From South Korea to Europe, China, India and the Middle East and now Africa many cities are trying to experiment on smart city solutions. However, many questions remain unresolved. Is it possible to develop smart cities on a large scale? Experiments show that some actions developed by smart cities are actually possible on a large scale.

For instance, better waste management through technology is possible. In Melbourne, public garbage bins with detectors will send a message to garbage collection services when it is time to empty them.

Smart cities through the use of innovative technologies therefore, intend to provide solutions to the problems of cities. This generally welcomed initiative, however, is also the subject of some concern and even criticism to a certain extent.

Smart cities are laboratories that some consider unsustainable on a large scale. They do not solve the problem of cities at the national level.

In African cities where these projects are developed, they are even strongly criticized as they seem out of step with the reality of the majority of the inhabitants of these cities. Indeed, these futuristic projects live next to shanty towns where access to running drinking water is not even guaranteed.

One of the most recurrent criticisms concerning smart cities lies in the fact that there is a lack of supervision which makes fear of drifts in terms of security, especially as regards the protection of the privacy of citizens.

The city remains an important actor of global warming. It is a source of many problems and it also remains as an important vector of solutions as we have seen through the example of smart cities which continue to develop to such an extent. By 2050, 7 out of 10 people in the world will live in a smart city.

 

exode climate migrants

Migrants, the first victims of global warming?

Global warming has many visible and invisible consequences. In addition to the multiplication and worsening of natural hazards, some areas of the world are facing new dangers. The consequences of global warming often seem distant or abstract. But the impacts are already visible today and disrupt the lives of millions of people around the world.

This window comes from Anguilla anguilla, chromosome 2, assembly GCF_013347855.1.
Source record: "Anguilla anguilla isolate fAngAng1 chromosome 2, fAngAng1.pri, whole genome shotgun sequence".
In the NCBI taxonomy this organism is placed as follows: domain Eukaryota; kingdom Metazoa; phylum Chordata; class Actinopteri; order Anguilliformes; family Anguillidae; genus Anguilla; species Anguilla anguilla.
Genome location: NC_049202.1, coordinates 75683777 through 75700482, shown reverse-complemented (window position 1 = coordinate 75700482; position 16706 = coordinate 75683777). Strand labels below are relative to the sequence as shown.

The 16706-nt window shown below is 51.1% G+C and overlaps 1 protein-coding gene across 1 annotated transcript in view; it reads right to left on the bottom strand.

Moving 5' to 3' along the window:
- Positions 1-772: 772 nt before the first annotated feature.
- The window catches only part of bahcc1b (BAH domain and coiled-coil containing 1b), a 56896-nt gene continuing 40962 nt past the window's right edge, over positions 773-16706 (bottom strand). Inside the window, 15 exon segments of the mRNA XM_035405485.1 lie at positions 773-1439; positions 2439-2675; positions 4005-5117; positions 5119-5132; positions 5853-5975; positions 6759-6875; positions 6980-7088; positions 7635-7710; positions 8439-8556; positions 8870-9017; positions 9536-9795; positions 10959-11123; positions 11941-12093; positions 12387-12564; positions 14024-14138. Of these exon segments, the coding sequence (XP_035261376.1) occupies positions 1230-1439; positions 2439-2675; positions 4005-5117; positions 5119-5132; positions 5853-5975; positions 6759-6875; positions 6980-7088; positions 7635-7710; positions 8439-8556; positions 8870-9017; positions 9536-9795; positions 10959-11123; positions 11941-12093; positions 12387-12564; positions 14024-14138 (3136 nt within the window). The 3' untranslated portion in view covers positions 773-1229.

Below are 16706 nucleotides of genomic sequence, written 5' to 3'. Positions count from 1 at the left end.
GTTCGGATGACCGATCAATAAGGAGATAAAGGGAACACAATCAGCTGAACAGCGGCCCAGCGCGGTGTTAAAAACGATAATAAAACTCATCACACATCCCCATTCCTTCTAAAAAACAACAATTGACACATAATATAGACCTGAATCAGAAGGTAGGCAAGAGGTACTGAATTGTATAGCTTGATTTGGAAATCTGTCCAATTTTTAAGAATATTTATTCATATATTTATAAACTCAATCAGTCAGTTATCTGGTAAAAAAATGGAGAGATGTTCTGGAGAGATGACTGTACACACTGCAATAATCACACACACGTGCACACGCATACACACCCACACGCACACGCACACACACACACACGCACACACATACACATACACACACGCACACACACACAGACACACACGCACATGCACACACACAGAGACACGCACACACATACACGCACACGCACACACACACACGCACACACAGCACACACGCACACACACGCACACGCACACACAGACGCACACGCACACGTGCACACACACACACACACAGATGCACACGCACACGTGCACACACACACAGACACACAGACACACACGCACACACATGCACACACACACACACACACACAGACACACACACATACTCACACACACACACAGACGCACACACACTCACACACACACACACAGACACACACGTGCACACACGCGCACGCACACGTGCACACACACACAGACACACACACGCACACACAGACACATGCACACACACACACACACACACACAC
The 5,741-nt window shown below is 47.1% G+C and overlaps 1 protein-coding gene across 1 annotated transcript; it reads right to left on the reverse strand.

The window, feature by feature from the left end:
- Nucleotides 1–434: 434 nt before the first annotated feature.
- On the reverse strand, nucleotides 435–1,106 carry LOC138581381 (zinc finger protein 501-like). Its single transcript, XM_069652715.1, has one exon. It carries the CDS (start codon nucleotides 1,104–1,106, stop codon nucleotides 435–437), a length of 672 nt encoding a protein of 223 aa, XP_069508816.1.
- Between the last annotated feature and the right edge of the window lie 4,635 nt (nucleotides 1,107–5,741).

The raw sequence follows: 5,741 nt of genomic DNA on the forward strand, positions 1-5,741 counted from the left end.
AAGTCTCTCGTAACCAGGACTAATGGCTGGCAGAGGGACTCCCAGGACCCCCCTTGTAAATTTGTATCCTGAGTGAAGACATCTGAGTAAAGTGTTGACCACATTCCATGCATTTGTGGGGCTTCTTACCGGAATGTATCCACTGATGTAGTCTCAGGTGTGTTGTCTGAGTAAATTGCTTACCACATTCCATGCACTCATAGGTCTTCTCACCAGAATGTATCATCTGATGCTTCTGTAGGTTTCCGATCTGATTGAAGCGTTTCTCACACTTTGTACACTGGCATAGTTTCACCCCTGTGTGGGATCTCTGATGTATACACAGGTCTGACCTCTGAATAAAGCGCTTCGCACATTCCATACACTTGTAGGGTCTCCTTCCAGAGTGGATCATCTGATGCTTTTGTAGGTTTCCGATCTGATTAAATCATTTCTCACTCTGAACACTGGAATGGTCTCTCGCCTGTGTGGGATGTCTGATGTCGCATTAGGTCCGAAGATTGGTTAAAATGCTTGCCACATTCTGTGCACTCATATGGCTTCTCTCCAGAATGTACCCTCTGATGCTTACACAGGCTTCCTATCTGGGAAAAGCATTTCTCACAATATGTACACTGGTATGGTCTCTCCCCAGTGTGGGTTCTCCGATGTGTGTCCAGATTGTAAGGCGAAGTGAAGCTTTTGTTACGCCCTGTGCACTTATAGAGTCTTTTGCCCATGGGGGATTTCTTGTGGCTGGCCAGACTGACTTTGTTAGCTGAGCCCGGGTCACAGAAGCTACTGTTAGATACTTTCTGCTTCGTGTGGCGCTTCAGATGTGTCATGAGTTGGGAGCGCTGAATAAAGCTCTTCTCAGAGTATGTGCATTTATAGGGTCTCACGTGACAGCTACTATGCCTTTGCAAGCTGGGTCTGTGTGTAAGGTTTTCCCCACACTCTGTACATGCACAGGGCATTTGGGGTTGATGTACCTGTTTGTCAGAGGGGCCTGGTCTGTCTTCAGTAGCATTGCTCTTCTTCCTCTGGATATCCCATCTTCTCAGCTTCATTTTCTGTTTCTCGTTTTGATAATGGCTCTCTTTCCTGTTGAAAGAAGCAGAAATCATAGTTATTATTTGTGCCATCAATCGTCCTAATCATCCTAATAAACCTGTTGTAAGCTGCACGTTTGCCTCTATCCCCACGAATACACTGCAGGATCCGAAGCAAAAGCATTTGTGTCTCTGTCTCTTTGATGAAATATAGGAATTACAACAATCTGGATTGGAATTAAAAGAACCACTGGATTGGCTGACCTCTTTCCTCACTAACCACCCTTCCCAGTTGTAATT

Why people are forced to leave their homes ?

With rising temperatures, agriculture is very severely affected. Beyond a certain temperature, there is less yield and harvests are less qualitative. The scarcity of water and rising water levels in some countries in Africa and the Middle East make these populations more vulnerable and push them to leave their country. These people are fleeing to seek more stability as well as climate and economic security. Indeed climate migrants are also affected by economic problems because their livelihoods are thratened by the scarcity of resources, direct consequences of global warming.

Climatic migration in the world
Climatic migration in the world

According to a new World Bank study, the worsening effects of climate change in three densely populated regions of the world could push more than 140 million people to migrate within their own country by 2050.

 

Finding solutions to stop climatic migrations

However, this situation is not inevitable, if important measures and plans and efforts are made by international bodies, the number of internal environmental migrants could fall by 80% or 100 million people. This includes the significant reduction of greenhouse gases.

The report highlights outbreaks of emigration and climate migration, that is, precarious and climate-change-prone areas that are likely to experience large population outflows and territories that will need to accommodate these internal migrants in search of resources. of subsistence and a new life.

Solutions must therefore be found and adopted very quickly to preserve these areas, and thus avoid exile to thousands of people.

The reasons of climatic migration
The reasons of climatic migration